Volume 75, Number 42 | March 8 -14 2006

Villager photo by Bob Arihood

EU, planning to open on E. Fourth St., has reportedly spent $1 million remodeling its space — including adding fancy Art Nouveau light fixtures outside — but the State Liquor Authority has rejected its application for a full liquor license.

S.L.A. rejection is hard to swallow for gastro pub

By Lincoln Anderson

East Villagers living on E. Fourth St. and lower Avenue B argued before the State Liquor Authority that they couldn’t stomach EU, a new gastro pub, being added to their neighborhood’s already oversaturated mix of bars, clubs and restaurants. And last week, in what residents and Community Board 3 hailed as a major victory, the S.L.A. denied an application for a liquor license by EU at 235 E. Fourth St.

Although the S.L.A. commissioners didn’t immediately state their reasons for the denial, the community’s quality-of-life concerns about traffic congestion and loud bar patrons undoubtedly were a major factor.

Susan Stetzer, C.B. 3 district manager, said the opponents put on a full-court press against the application.

“We spent a lot of time on this,” she said. “This was the result of many, many hours of hard work.” Stetzer said Deputy Inspector Dennis De Quatro, commanding officer of the Ninth Police Precinct, wrote a page-and-a-half letter opposing the application and that all the area’s elected officials also wrote letters against the license.

In addition, she said, articles by The Villager on the nightlife and traffic conditions on Avenue B — and the precinct’s crackdown on bar noise and taxi violations — also were a big help.

“The Villager played a huge part in my testimony against EU,” Stetzer said. “Particularly that Villager article with the mounted police [photo on the front page] — it was really hard to discount that. Even after the hearing, every time there was a photo in The Villager showing what was going on on Avenue B, I sent it up [to the S.L.A.].”

Stetzer said EU — owned by Bob Giraldi — is already applying for a beer-and-wine license, but that the opponents will wage their fight again to defeat it too.

“We’re going to submit the same testimony,” she said. “I don’t see anything different about it…. Nobody ever said these were bad people,” she added of the applicants. “It’s the wrong time at the wrong place.”

A lot of money was put into the EU space, despite the fact that it didn’t even have a liquor license yet. The place has a plate-glass garage-style door designed to open up, which particularly worried residents, who feared EU would be noisy.

Nightlife advocates frequently charge that residents should know better than to move in next to nightclubs. However, on Avenue B, it was the residents who were there first, and the bars that have come only in the last few years.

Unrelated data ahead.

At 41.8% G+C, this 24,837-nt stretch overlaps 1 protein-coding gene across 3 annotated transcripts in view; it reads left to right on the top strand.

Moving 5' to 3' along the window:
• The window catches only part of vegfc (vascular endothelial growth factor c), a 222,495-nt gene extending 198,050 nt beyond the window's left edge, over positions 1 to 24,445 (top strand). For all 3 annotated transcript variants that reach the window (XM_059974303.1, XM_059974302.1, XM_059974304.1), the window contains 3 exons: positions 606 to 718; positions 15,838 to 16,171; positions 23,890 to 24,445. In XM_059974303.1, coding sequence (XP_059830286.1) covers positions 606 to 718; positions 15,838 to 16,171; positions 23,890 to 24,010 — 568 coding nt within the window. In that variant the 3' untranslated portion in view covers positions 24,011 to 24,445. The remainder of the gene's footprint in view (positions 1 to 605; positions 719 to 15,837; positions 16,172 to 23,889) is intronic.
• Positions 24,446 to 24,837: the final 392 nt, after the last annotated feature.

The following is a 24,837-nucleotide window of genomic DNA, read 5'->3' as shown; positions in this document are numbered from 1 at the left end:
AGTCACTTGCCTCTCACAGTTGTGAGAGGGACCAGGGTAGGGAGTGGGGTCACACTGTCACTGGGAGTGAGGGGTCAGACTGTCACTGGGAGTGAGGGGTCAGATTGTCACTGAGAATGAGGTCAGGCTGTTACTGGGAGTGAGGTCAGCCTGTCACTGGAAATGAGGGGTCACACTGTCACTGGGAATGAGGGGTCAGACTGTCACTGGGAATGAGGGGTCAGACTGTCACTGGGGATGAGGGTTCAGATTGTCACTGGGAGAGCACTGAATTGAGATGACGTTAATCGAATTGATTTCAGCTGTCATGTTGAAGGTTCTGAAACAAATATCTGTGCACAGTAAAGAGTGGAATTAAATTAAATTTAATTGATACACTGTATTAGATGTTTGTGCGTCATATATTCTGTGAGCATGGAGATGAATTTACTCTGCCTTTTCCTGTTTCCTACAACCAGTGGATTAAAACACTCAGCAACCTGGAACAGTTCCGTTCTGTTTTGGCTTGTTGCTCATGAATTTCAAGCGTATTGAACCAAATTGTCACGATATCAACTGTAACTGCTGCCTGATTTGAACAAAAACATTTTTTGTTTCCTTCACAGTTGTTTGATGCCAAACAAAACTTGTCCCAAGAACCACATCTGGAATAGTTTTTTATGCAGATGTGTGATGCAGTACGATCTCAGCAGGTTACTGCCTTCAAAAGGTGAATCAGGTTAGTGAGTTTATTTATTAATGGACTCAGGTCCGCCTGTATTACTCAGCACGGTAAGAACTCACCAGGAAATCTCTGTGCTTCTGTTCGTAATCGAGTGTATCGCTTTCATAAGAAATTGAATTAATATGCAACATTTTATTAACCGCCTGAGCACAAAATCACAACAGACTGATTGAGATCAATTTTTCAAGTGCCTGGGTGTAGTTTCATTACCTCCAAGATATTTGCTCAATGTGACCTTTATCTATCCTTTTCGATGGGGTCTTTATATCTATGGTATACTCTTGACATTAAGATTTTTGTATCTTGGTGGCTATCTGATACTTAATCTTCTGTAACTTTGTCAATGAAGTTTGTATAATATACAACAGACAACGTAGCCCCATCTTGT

“This is not West Chelsea. This has always been a residential, a family area,” said Stetzer. “They can’t make the argument that people moved in here after the clubs.”

The location is also in a C.B. 3 liquor-license moratorium area — a block or street the board has designated as oversaturated with liquor licenses; when applications for liquor licenses are made in these areas, the board gives an automatic recommendation of denial.

Ellyce Di Paolo, who lives on W. Fourth St. near the EU location, said she’s still surprised the community won this round.

“It’s a real sort of David-and-Goliath story,” she said. “Hopefully, the S.L.A. will treat the application for the beer-and-wine license the same way they did the full liquor license.”

She noted the location, which was a storefront church before, is on a narrow street that would be inappropriate for a flood of taxi and limo traffic.

Frank Palillo, EU’s attorney, declined comment on the S.L.A.’s decision or the gastro pub’s next move.

However, Robert Bookman, attorney for the New York Nightlife Association, said EU is “looking for new counsel” and that he may be representing them from now on.

“If white-tablecloth restaurants are going to be rejected because of the geographic location — it’s absurd,” Bookman said of the EU decision. “It may be the last straw. If we’re starting to reject million-dollar restaurants we have a problem.

“The community board process has been getting out of hand the last few years,” Bookman charged. “There’s no conformity; each board has its own rules.

“The number of liquor licenses in New York City is barely growing,” he pointed out. “It’s an industry that’s in trouble. The crème of New York business is now going to Vegas and Miami, because the process here is so burdensome.”

Bookman said that, according to the S.L.A., for the last five years, New York City has seen only a 2 percent annual increase in liquor licenses, which lags behind the city’s economic growth.

As for residents’ quality-of-life complaints about nightlife and taxi honking on Avenue B, Bookman said it’s not the bars and nightclubs’ fault, pointing the finger a police for a lack of enforcement and for not allowing off-duty officers to be hired by bars and clubs to patrol the sidewalks in front of them.

Bookman said there may actually be some neighborhoods that have fewer bars today than they did in the past, while other neighborhoods have seen a boom in bars. But, in general, he feels the industry needs help.

“I’m not as concerned about the level [of bars and clubs] in a particular neighborhood,” he said. “It’s really boroughwide, citywide. Some neighborhoods get hot, some get cold.”

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